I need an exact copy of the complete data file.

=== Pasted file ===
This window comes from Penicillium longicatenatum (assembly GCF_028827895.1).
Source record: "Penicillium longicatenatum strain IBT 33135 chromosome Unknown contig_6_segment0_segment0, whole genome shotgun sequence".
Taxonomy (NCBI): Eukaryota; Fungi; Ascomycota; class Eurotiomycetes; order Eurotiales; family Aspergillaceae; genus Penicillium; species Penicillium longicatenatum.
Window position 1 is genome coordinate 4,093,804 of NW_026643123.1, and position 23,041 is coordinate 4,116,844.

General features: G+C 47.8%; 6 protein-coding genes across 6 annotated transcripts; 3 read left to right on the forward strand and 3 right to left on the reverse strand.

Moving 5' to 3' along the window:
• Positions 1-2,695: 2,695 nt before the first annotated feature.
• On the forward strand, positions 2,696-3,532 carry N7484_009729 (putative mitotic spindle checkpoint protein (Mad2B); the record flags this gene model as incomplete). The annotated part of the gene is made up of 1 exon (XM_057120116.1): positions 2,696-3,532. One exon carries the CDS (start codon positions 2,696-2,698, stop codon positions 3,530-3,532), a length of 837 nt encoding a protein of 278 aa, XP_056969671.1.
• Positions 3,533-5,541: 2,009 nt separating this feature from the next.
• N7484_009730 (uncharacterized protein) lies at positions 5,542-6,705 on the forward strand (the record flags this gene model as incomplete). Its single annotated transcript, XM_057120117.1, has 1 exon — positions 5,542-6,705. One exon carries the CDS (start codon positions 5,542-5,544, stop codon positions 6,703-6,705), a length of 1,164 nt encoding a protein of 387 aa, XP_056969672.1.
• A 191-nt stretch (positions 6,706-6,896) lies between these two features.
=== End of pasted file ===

This window comes from Penicillium longicatenatum (assembly GCF_028827895.1).
Source record: "Penicillium longicatenatum strain IBT 33135 chromosome Unknown contig_6_segment0_segment0, whole genome shotgun sequence".
Taxonomy (NCBI): Eukaryota; Fungi; Ascomycota; class Eurotiomycetes; order Eurotiales; family Aspergillaceae; genus Penicillium; species Penicillium longicatenatum.
Window position 1 is genome coordinate 4,093,804 of NW_026643123.1, and position 23,041 is coordinate 4,116,844.

General features: G+C 47.8%; 6 protein-coding genes across 6 annotated transcripts; 3 read left to right on the forward strand and 3 right to left on the reverse strand.

Moving 5' to 3' along the window:
• Positions 1-2,695: 2,695 nt before the first annotated feature.
• On the forward strand, positions 2,696-3,532 carry N7484_009729 (putative mitotic spindle checkpoint protein (Mad2B); the record flags this gene model as incomplete). The annotated part of the gene is made up of 1 exon (XM_057120116.1): positions 2,696-3,532. One exon carries the CDS (start codon positions 2,696-2,698, stop codon positions 3,530-3,532), a length of 837 nt encoding a protein of 278 aa, XP_056969671.1.
• Positions 3,533-5,541: 2,009 nt separating this feature from the next.
• N7484_009730 (uncharacterized protein) lies at positions 5,542-6,705 on the forward strand (the record flags this gene model as incomplete). Its single annotated transcript, XM_057120117.1, has 1 exon — positions 5,542-6,705. One exon carries the CDS (start codon positions 5,542-5,544, stop codon positions 6,703-6,705), a length of 1,164 nt encoding a protein of 387 aa, XP_056969672.1.
• A 191-nt stretch (positions 6,706-6,896) lies between these two features.